Now over medium-low heat gently shake the pan every minute or so to keep the oil from burning.  Do this for 20 minutes until the smell of garlic is evident.  Cool and use a cotton ball, cotton swab, or dropper to administer a few drops in affected ear.

Or, work ahead of time.  Add all ingredients into a half pint jar and place in sunny window for two weeks.  Done.

This little concoction can save you in the middle of the night with a screaming baby or hundreds of dollars at the vet with a dog who won’t stop scratching his ears!

So simple.  So effective.

 

Wild Food and Medicine

herb walk

Yesterday the amazing women in my herbalism course took an herb walk around the property to see what was in bloom now.  The skeletons of many herbal medicines and bushes stood stark still but the life was brimming around their bases.  We could see Artemisia, Lady Sage, used to regulate periods, and Yucca, also called Soapwort, which contains saponin.  The leaves are boiled to make soap and the root is one of the best anti-inflammatories I know of.  There were many pain relievers and liver tonics to be harvested.  Almost like nature knew that after a long winter of meat and wine to keep warm (and the deplorable lack of fresh vegetables!) that our livers and organs would appreciate a bit of a cleansing.  Dandelions waited to be made into teas and salads and tinctures.  Motherwort and lungwort sprang to life in my garden.  And knowing that we would be sore this time of year with all the work spring brings, cleaning, planting, birthing, mucking, building, the willow bark, cottonwood barks, and pine needles stood at the ready for relief.  Ready for salves and tinctures.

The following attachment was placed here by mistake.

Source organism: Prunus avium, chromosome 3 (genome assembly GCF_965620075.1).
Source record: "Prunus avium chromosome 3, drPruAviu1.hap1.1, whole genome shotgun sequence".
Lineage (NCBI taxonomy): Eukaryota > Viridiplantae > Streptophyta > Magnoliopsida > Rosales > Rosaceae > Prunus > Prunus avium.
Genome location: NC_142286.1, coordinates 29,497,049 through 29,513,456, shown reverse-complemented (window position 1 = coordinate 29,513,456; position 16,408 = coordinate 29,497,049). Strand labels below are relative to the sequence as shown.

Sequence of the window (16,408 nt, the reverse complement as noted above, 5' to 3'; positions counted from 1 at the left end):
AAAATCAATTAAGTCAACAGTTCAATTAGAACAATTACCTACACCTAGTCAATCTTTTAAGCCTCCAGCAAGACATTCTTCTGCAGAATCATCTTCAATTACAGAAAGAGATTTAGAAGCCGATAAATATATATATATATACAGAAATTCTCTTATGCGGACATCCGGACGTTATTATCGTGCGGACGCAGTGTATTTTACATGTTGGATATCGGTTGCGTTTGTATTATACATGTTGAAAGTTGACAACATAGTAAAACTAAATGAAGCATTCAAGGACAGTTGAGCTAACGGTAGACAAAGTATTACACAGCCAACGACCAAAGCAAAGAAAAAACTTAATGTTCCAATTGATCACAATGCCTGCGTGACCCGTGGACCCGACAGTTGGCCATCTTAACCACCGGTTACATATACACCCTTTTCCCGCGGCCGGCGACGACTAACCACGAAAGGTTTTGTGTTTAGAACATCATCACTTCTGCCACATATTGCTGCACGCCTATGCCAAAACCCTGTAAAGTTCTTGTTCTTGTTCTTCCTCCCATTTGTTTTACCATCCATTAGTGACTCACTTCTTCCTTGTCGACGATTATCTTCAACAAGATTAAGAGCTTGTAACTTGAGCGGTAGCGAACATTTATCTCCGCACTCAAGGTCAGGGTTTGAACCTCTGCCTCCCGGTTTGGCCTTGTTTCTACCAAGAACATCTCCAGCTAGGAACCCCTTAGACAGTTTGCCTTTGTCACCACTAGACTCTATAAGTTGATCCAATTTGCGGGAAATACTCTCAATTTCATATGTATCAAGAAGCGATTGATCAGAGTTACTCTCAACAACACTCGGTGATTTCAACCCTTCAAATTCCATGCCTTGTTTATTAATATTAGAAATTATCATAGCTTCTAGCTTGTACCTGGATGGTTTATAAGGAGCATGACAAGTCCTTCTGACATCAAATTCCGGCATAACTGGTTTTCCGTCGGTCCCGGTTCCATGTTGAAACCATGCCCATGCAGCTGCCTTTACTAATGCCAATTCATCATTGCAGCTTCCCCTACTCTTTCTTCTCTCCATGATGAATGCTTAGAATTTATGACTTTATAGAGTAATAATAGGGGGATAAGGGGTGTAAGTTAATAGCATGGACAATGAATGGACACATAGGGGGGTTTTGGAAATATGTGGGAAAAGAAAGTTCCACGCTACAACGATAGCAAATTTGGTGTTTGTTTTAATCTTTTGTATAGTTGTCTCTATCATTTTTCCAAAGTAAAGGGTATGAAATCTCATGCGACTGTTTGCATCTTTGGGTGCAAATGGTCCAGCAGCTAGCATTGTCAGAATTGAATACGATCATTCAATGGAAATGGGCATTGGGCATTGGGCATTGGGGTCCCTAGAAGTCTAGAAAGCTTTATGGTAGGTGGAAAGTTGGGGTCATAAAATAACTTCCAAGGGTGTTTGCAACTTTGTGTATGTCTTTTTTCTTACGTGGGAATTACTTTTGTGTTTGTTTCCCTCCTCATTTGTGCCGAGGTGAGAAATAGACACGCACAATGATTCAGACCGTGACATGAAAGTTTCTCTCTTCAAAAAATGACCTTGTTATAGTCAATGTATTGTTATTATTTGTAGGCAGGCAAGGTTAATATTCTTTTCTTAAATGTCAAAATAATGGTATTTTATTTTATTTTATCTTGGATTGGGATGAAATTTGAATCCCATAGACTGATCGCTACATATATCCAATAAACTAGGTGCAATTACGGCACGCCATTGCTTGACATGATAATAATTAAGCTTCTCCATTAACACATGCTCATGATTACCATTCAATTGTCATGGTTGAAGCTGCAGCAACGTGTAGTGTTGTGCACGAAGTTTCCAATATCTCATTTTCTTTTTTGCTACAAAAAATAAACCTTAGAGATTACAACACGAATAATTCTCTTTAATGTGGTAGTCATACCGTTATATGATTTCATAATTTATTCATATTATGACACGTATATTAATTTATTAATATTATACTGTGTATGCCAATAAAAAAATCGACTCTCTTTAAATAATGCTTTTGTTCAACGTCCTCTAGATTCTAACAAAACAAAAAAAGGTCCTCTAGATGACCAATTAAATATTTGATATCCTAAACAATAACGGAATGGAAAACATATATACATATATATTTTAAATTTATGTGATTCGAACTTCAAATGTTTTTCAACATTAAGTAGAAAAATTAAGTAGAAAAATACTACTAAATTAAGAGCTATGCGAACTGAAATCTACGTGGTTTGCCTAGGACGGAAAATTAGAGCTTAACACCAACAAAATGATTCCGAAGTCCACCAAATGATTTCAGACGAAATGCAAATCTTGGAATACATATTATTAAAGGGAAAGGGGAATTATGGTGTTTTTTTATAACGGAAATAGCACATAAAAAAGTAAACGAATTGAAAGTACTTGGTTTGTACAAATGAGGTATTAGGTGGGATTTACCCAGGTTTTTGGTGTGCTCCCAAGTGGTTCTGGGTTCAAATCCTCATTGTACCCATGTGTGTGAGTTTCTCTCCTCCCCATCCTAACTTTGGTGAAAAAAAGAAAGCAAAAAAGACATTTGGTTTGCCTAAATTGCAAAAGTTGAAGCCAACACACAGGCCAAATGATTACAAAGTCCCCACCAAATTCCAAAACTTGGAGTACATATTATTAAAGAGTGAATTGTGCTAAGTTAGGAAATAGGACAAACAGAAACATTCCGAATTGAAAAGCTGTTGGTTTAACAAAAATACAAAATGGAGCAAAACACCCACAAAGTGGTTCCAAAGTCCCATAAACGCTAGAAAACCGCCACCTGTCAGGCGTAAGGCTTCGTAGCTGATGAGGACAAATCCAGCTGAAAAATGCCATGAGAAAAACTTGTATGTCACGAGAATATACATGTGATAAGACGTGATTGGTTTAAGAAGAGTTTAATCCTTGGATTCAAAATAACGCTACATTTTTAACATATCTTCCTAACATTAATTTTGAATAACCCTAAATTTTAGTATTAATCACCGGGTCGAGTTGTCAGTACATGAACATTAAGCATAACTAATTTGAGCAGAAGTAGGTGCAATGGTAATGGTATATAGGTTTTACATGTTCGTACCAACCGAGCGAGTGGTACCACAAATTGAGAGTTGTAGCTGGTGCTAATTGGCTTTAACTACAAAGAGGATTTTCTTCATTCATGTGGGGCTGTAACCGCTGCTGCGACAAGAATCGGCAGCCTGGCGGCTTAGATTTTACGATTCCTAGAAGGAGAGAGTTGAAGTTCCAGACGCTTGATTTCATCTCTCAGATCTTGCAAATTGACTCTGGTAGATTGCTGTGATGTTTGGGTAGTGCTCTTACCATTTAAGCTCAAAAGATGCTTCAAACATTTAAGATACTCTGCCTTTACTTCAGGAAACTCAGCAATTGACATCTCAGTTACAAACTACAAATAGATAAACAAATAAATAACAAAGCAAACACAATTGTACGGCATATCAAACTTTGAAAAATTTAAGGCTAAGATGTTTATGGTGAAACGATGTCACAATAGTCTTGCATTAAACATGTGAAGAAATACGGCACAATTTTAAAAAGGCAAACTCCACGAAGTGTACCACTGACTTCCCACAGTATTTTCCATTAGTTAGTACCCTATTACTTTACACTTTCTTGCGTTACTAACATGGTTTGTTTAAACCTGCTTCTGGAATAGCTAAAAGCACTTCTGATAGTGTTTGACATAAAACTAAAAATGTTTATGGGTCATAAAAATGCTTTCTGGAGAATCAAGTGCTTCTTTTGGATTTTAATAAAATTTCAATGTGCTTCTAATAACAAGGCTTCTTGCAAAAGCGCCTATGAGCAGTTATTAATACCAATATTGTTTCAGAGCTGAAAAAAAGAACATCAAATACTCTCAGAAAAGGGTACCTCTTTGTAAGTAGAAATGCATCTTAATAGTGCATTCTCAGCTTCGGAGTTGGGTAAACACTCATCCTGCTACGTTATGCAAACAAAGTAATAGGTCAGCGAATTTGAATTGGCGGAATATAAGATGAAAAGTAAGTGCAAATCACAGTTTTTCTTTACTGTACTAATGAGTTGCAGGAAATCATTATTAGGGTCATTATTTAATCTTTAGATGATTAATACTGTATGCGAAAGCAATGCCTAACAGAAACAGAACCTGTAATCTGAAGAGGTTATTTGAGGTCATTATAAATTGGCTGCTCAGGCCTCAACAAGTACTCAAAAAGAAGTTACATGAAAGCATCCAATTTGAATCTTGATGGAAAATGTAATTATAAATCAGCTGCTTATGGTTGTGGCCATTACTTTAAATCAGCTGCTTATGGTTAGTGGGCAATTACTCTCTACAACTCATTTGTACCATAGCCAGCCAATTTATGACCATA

herb garden

Along with the medicines that were available, the herb garden was put in yesterday morning.  It looks quaint now but by July the bed will be raucous with life, bees, butterflies, hummingbirds, riotous herbs reaching their hands up and color splashes worthy of any palette.  Antibiotic herbs mixed with digestive herbs mixed with herbs for risotto.  It is close to the kitchen and will create a lovely backdrop to outdoor cooking.  The ducklings became all of a sudden quite brave and marched past me and my helper and took a ginormous bite out of a basil plant!  I shall have to locate some small fencing.

scrozonera salsify

After the pantry began to empty its contents in wintery meals I became quite disenchanted with green beans, and carrots, and beets, and the like.  Lord, I need variety.  This year I spread my wings and planted new items for us like parsnips and rutabagas.  Okra, arugula, mustard.  Other interesting food crops like scorzonera joined the masses.  A carrot-like tap root with medicinal flowers.  Yesterday I made a large batch of Ragu and will can the rest of what we didn’t eat.  Food is everywhere, I just need to be mindful to find it in the wild, try new things, and not let things go to waste!

beltane

I am thankful for this lifestyle.  We are fiercely in tune with weather patterns, beautiful natural events, and the seasons of life here.  More and more fear disappears as I look out on all the food and medicine the Creator provided for us.  May 1st was Beltane.  A lovely agricultural celebration of the renewal of life and of Mother Earth.  And may we all find renewal and peace as well.